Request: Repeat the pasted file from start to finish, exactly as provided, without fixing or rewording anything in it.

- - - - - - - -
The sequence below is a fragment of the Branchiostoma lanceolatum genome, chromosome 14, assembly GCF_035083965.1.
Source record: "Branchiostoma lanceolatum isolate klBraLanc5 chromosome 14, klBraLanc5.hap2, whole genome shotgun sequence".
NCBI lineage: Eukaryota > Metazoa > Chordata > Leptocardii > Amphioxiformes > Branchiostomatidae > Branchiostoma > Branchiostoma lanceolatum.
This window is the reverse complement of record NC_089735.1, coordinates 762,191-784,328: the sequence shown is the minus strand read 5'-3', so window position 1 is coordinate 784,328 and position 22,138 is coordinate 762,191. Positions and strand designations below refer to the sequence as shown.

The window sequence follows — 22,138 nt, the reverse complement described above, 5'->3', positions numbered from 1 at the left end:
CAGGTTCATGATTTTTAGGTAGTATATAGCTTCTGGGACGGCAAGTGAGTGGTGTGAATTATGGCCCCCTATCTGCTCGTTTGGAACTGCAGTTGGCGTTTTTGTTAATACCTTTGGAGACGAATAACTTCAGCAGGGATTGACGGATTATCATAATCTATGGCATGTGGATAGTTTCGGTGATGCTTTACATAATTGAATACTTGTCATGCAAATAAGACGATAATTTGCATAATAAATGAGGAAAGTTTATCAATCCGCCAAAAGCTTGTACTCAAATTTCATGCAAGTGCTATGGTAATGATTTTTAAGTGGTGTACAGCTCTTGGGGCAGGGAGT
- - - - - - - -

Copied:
The sequence below is a fragment of the Branchiostoma lanceolatum genome, chromosome 14, assembly GCF_035083965.1.
Source record: "Branchiostoma lanceolatum isolate klBraLanc5 chromosome 14, klBraLanc5.hap2, whole genome shotgun sequence".
NCBI lineage: Eukaryota > Metazoa > Chordata > Leptocardii > Amphioxiformes > Branchiostomatidae > Branchiostoma > Branchiostoma lanceolatum.
This window is the reverse complement of record NC_089735.1, coordinates 762,191-784,328: the sequence shown is the minus strand read 5'-3', so window position 1 is coordinate 784,328 and position 22,138 is coordinate 762,191. Positions and strand designations below refer to the sequence as shown.

The window sequence follows — 22,138 nt, the reverse complement described above, 5'->3', positions numbered from 1 at the left end:
CAGGTTCATGATTTTTAGGTAGTATATAGCTTCTGGGACGGCAAGTGAGTGGTGTGAATTATGGCCCCCTATCTGCTCGTTTGGAACTGCAGTTGGCGTTTTTGTTAATACCTTTGGAGACGAATAACTTCAGCAGGGATTGACGGATTATCATAATCTATGGCATGTGGATAGTTTCGGTGATGCTTTACATAATTGAATACTTGTCATGCAAATAAGACGATAATTTGCATAATAAATGAGGAAAGTTTATCAATCCGCCAAAAGCTTGTACTCAAATTTCATGCAAGTGCTATGGTAATGATTTTTAAGTGGTGTACAGCTCTTGGGGCAGGGAGT